Hysterical Journey To Historic Places

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November 21st 2012
Published: November 21st 2012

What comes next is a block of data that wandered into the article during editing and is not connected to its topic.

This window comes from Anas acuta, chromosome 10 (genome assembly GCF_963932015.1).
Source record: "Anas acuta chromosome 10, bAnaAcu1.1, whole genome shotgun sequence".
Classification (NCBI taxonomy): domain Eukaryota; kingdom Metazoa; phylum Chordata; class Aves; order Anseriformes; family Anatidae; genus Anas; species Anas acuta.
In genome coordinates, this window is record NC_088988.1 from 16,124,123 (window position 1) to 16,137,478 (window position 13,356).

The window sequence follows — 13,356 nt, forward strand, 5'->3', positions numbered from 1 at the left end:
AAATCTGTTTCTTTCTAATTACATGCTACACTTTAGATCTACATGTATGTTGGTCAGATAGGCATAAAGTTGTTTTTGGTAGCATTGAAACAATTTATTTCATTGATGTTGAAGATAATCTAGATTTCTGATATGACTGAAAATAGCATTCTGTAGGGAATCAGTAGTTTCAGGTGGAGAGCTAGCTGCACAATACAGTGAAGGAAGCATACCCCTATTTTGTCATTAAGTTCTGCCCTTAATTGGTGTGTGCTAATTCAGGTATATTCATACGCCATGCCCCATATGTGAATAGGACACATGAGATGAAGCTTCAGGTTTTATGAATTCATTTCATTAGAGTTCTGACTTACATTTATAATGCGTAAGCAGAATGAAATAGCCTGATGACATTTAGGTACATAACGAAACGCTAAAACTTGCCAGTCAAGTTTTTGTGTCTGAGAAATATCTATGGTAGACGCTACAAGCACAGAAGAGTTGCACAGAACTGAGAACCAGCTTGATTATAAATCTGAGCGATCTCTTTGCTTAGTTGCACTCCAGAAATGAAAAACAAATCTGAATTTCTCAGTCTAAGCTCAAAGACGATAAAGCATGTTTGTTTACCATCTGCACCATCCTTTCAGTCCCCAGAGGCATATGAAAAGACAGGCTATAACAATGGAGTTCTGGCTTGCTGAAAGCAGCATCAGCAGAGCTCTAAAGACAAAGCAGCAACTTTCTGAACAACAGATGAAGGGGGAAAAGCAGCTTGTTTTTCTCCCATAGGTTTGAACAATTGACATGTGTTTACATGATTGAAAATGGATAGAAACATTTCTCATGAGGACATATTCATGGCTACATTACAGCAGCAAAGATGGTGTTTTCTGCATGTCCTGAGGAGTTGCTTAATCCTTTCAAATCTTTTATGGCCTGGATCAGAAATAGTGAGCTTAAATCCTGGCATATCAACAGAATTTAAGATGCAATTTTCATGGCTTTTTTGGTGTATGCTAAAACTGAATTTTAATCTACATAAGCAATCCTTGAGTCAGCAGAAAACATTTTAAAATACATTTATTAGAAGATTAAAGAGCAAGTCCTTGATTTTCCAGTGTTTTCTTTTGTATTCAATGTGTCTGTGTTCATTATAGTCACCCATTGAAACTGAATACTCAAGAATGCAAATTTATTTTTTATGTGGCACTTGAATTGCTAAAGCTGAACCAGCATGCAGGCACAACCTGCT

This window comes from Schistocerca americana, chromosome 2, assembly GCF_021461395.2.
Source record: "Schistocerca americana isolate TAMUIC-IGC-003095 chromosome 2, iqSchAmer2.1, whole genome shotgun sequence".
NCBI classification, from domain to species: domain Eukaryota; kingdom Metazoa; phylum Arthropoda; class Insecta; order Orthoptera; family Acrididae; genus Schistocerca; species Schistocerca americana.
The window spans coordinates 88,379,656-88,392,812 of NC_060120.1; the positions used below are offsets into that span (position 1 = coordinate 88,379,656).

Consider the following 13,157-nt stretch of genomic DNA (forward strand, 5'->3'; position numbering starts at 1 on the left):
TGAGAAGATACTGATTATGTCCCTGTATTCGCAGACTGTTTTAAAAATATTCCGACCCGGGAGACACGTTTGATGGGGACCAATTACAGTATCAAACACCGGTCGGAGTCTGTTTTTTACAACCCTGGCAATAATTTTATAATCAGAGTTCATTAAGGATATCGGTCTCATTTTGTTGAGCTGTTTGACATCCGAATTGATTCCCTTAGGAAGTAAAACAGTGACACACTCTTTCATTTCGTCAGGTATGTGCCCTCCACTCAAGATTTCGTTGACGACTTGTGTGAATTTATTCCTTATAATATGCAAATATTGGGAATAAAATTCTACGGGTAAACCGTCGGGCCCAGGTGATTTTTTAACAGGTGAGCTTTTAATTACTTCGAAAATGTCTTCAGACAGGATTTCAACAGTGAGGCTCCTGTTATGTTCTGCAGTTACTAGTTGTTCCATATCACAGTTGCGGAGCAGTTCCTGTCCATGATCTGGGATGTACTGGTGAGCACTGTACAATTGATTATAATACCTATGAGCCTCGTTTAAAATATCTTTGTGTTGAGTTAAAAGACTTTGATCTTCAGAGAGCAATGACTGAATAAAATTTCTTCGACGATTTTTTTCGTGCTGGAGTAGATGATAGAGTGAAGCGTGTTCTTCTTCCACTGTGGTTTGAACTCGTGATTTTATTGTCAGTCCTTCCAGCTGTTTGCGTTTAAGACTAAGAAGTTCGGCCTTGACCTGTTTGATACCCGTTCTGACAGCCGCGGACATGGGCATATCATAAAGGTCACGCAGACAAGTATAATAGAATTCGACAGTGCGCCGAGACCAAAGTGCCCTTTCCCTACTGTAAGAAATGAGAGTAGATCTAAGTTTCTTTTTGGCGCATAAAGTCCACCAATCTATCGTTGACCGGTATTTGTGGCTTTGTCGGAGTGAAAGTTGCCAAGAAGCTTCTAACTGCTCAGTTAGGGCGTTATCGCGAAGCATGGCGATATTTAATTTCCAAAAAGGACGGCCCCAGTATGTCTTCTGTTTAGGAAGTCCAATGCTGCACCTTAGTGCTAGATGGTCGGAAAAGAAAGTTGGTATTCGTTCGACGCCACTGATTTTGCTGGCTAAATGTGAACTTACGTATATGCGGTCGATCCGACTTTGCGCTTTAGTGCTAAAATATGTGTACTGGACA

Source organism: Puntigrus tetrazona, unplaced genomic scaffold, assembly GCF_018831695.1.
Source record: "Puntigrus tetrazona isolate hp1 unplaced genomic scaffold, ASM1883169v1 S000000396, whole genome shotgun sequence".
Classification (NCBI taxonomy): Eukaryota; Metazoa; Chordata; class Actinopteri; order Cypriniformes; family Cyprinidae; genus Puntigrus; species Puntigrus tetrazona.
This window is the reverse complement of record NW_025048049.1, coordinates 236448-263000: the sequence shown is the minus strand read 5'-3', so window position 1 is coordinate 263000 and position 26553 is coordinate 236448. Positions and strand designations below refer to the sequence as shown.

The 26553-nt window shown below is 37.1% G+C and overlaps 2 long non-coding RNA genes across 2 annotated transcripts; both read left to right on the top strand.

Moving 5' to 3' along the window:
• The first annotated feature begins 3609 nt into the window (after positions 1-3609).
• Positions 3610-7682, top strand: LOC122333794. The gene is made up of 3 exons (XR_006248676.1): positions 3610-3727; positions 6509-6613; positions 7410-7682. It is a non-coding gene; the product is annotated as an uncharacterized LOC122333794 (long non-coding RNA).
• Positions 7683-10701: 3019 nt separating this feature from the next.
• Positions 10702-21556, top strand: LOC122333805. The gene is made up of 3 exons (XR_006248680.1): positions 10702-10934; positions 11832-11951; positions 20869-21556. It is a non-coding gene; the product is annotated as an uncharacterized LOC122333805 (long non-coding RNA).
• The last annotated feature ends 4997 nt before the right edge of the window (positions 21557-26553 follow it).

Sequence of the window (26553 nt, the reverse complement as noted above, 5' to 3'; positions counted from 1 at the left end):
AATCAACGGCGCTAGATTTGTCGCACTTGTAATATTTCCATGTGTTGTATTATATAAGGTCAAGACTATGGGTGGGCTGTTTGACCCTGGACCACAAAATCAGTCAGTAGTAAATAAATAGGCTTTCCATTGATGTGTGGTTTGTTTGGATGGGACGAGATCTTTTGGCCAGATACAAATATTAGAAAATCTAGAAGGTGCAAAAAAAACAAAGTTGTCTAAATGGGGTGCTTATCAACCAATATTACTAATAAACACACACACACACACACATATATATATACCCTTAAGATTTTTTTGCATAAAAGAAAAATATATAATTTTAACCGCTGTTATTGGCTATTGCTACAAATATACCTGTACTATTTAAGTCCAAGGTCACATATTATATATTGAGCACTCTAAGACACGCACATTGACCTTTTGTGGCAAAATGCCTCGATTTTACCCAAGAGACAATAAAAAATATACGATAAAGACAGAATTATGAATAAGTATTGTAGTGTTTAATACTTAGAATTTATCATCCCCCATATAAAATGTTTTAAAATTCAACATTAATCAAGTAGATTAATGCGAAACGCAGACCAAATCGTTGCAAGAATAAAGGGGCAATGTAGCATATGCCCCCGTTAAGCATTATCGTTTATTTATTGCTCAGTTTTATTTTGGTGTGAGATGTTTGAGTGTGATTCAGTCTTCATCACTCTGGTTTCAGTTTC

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Places like Hole in the Wall, Robbers Roost, and Brown’s Park are commonly associated with hideouts for Butch Cassidy and The Wild Bunch. Another safe haven for them was the JS Ranch on the San Francisco River near Alma, NM. They were well liked in that area under assumed names, were hard working, and caused no trouble. Butch, his mentor Elza Lay, and Will Carver were all highly regarded ranch hands at the JS. Butch, of course, did not much care for the long hours and hard labor required of drovers and when the opportunity came up he bought and ran a saloon in Alma. Elza and Will continued on at the ranch. The ranch had additional range property in Northeast New Mexico not far from the community of Folsom. Elza and Will worked there also, and while there they met the steely eyed bandits, Tom and Sam Ketchum. Tom and Sam had attempted, but failed, to rob the Colorado and Southern train on September 3, 1897 near Twin Mountain. The four of them determined to have another run at that same train. Tom was tougher and meaner than he was smart and when he insisted on leading the robbery the others drove him out of the gang. On July 11, 1899 Elza, Will and Sam robbed the train at the same place as before and made off with booty amounting to several thousand dollars. They fled to a hideout in Turkey Creek Canyon near Cimarron, New Mexico. Huerfano County Sheriff Ed Farr and a posse of six deputies tracked the outlaws down and the next morning attempted an arrest. Elza and Sam were both badly wounded and Will Carver, using smokeless ammo in his rifle, held the posse off all day; killing Farr and another deputy. When darkness fell the posse escaped down the canyon and the outlaws escaped up the canyon. Sam was unable to travel and was quickly captured at a nearby ranch. He has taken to the territorial prison in Santa Fe where his wound became infected and he died. Lay was captured a few weeks later near Carlsbad, charged with two counts of murder, convicted, and sent to the prison in Santa Fe. He was paroled in 1906 and went straight for the rest of his life. He had not killed anyone and was never charged with robbing the train for lack of evidence. Train robbery was a hanging offense in those days. After being paroled Elza briefly returned to Alma but he was a known criminal then and things were not the same for him there anymore. Eventually he became manager of the Imperial Irrigation District in California. He died in Los Angeles in 1934. Will took all of the loot and went on to further misdeeds finally being gunned down in Texas. The picture shows the peaceful little community of Alma where this story began.


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